There is no evidence of record that Ortiz was a reckless driver, nor is there any evidence that his driving record was poor. More importantly, there is no evidence that Evergreen had actual knowledge that Ortiz had reckless tendencies, had a poor driving record, or was an incompetent or reckless driver. In fact, Ortiz testified that he had not told anyone at Evergreen that he had never driven on ice or snow before. Ortiz's testimony that he had informed his supervisor that he was "worried" about driving in the weather and was instructed by his supervisor to be careful does not give rise to actual knowledge by Evergreen that Ortiz was an incompetent driver.
Contrary to the plaintiff's assertions, the fact that Evergreen did not inquire into Ortiz's experience in driving on icy roads is not material to Evergreen's liability. "Georgia law does not impose the duty upon the owner of an automobile to make investigation of the competency of one who drives his car and discover his reputation as a driver in order to avoid being negligent if it should subsequently be determined that the driver indeed had a reputation for recklessness and incompetency in driving." (Citations and punctuation omitted.) Worthen, supra at 678.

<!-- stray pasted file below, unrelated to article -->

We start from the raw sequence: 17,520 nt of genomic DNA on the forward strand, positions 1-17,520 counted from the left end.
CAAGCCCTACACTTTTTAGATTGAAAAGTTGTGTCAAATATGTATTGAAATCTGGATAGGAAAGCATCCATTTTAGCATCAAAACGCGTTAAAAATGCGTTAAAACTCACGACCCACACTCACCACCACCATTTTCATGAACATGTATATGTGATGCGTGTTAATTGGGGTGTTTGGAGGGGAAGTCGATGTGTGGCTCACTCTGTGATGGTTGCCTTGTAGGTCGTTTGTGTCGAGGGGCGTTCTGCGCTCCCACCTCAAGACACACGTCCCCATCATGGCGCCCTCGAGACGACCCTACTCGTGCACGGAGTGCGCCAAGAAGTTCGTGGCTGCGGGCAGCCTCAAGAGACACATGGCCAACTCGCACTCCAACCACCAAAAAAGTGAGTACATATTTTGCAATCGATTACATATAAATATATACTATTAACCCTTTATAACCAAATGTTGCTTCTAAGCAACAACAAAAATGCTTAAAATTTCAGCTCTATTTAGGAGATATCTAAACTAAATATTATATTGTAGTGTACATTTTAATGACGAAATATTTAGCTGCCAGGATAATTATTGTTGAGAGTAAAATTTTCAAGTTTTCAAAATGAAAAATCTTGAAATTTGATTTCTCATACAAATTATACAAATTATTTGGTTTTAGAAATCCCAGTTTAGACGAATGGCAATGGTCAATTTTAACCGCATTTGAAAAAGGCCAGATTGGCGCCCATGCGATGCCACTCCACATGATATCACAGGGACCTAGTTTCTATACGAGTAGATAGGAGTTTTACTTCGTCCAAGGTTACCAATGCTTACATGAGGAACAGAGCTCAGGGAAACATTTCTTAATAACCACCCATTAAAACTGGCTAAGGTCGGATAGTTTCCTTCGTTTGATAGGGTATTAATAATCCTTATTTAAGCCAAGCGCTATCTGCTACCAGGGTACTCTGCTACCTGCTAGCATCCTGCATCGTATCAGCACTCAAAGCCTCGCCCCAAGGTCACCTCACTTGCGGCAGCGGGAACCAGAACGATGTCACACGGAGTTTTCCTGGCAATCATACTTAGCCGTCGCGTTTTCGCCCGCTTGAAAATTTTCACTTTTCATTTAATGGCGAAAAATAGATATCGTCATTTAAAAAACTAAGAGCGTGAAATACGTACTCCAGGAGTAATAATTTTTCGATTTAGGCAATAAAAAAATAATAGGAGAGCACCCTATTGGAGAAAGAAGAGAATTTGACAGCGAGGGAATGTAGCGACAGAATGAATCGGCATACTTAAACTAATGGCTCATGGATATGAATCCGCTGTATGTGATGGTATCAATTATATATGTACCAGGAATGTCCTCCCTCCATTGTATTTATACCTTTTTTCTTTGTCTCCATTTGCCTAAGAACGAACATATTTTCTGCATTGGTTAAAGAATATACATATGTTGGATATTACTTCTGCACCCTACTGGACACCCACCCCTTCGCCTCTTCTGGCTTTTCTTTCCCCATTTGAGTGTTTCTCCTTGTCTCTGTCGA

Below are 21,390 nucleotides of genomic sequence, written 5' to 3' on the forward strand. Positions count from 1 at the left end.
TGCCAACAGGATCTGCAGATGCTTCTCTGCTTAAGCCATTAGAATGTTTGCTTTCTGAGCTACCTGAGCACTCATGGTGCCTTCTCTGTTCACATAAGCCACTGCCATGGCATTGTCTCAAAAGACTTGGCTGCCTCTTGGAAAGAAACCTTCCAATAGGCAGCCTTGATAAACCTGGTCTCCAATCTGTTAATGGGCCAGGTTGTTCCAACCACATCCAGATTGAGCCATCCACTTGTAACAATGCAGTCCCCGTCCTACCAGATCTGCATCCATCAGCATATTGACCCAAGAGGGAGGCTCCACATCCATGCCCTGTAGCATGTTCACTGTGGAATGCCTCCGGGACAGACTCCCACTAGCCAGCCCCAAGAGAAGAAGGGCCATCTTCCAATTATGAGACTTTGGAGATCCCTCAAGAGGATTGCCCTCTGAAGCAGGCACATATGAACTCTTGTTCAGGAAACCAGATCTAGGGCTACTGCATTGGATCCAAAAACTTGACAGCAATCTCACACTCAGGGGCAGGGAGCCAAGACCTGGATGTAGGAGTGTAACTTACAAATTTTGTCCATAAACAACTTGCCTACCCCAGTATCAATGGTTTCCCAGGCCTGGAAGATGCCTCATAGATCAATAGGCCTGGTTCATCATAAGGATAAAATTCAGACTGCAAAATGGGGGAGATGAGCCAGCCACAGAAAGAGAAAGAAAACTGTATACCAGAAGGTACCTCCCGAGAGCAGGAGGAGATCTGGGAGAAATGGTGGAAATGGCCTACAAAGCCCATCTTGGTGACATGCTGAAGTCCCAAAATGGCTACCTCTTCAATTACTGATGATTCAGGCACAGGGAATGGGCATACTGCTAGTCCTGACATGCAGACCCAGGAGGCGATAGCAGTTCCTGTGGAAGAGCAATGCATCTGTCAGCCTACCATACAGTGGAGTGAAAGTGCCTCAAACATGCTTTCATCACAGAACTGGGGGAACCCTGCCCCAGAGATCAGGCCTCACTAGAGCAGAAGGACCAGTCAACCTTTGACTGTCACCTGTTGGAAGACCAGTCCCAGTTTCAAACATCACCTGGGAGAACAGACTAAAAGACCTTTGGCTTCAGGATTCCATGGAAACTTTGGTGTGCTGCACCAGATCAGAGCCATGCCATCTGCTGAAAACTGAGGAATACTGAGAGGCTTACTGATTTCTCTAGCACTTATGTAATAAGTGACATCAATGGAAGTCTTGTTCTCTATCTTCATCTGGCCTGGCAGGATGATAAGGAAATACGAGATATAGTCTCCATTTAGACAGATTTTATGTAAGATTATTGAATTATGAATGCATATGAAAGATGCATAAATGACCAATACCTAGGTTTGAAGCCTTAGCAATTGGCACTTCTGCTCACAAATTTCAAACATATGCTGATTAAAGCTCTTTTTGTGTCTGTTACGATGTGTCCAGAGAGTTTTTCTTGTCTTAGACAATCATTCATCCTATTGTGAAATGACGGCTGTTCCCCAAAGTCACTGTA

Further, for an owner of a vehicle to be held liable for injuries that occur due to an unsafe or defective condition of his vehicle, the plaintiff must show not only that the vehicle was being operated with the owner's consent, but that the owner knew of its defective or unsafe condition. Koutras v. Lazarus, 122 Ga. App. 870
, 873 (179 SE2d 106
Plaintiff has failed to show any evidence that Evergreen had any knowledge of an unsafe or defective condition of the truck driven by Ortiz. In fact, there was no evidence that Evergreen's truck was unsafe or defective. The only testimony as to the truck's condition was given by Ortiz. Ortiz testified that, in general, the truck with the trailer attached was more difficult to handle and stop than when the truck was driven without the trailer. This is normal for any vehicle and was not a defective or unsafe condition of Evergreen's truck. Further, Ortiz testified that he never discussed with anyone at Evergreen whether, due to the weather conditions, he should leave the trailer behind at the apartment complex where the crew was working.